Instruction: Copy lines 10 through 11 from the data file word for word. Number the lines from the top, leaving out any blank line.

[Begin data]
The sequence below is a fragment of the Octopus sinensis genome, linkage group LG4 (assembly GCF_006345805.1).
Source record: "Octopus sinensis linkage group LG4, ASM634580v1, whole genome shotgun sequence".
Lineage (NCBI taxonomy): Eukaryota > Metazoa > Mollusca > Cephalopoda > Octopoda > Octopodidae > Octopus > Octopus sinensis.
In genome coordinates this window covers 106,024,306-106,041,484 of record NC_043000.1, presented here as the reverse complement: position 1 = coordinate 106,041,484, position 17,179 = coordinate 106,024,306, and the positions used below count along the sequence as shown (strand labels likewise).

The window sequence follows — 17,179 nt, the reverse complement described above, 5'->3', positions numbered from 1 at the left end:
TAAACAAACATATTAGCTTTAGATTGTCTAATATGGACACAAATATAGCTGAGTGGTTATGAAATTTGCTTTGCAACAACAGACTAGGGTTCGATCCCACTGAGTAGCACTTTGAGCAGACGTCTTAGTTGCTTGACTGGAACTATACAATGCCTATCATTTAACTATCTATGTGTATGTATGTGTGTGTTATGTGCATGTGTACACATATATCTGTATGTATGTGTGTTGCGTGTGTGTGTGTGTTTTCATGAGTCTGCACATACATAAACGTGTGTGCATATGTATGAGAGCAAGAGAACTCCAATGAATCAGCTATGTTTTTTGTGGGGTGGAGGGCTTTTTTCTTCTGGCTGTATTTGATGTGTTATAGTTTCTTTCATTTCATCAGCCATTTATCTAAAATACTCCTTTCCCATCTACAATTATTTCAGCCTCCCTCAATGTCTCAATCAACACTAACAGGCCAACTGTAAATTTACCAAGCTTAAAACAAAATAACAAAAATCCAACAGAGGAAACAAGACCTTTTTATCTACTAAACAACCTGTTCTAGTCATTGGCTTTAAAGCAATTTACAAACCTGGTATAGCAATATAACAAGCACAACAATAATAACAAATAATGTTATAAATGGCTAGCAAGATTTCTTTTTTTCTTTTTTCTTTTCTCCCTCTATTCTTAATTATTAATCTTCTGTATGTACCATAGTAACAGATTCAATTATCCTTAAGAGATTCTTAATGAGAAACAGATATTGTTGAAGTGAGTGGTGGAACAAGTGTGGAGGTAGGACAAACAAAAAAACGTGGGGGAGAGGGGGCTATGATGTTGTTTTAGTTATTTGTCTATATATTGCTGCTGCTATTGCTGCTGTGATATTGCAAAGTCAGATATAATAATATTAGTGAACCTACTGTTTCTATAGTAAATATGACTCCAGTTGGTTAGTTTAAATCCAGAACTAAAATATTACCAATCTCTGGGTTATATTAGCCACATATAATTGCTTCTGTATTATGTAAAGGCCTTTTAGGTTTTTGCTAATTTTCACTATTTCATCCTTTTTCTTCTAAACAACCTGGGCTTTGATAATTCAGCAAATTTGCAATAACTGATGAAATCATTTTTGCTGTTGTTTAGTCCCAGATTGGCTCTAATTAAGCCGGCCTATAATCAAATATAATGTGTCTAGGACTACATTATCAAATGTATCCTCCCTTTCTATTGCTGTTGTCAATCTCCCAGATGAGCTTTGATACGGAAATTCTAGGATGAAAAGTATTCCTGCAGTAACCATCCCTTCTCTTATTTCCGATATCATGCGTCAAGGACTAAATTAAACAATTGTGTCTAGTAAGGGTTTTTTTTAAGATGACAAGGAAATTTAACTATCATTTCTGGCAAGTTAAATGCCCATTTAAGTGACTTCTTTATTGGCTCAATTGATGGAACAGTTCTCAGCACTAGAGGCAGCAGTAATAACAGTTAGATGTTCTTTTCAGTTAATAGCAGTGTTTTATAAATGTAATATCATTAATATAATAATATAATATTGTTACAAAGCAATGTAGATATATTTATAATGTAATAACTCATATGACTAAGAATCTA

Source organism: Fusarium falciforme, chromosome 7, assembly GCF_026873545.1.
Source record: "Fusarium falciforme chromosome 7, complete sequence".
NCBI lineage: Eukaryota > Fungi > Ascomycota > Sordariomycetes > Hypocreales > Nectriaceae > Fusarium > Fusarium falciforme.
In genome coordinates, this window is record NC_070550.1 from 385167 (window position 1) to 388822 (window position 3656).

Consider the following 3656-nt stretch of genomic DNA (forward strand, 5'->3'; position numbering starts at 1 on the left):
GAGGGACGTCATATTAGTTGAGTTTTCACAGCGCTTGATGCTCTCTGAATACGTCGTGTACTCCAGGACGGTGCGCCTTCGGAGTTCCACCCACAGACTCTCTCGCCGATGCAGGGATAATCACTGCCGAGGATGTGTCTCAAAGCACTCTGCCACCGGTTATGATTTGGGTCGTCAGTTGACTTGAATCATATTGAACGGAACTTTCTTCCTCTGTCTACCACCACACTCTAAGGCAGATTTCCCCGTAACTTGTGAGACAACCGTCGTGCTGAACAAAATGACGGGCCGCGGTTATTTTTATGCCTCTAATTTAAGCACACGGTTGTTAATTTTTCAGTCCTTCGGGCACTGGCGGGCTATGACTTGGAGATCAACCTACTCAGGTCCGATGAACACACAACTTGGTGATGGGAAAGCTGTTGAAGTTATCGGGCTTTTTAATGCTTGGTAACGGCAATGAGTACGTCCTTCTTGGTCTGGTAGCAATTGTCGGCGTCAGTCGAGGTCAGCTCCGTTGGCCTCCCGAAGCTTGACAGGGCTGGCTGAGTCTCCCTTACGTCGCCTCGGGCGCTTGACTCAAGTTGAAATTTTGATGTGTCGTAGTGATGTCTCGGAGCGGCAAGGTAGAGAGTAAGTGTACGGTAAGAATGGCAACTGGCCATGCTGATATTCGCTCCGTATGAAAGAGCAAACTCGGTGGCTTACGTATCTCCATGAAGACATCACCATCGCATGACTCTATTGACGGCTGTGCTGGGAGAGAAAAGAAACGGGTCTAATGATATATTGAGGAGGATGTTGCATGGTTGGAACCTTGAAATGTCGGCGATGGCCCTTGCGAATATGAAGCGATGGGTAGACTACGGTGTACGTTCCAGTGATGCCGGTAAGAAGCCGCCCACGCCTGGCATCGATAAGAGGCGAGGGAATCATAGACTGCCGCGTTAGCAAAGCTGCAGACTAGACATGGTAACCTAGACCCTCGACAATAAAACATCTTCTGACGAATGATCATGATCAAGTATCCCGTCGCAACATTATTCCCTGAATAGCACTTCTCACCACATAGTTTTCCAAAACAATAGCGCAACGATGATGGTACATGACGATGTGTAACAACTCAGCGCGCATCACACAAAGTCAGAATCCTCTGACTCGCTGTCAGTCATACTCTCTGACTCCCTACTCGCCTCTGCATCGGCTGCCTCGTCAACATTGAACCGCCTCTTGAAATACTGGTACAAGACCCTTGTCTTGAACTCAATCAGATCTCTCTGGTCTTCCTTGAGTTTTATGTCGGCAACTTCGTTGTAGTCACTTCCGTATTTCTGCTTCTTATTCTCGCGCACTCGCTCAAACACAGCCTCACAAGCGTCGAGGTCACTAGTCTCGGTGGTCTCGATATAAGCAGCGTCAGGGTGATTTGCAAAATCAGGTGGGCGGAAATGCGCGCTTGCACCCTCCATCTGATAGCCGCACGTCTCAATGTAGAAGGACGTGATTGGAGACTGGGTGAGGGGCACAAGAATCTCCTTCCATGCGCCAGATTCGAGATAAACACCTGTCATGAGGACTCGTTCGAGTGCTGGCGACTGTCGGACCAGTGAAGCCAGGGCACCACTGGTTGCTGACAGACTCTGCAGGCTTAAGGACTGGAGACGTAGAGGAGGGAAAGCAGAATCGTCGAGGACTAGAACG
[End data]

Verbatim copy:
In genome coordinates, this window is record NC_070550.1 from 385167 (window position 1) to 388822 (window position 3656).

Consider the following 3656-nt stretch of genomic DNA (forward strand, 5'->3'; position numbering starts at 1 on the left):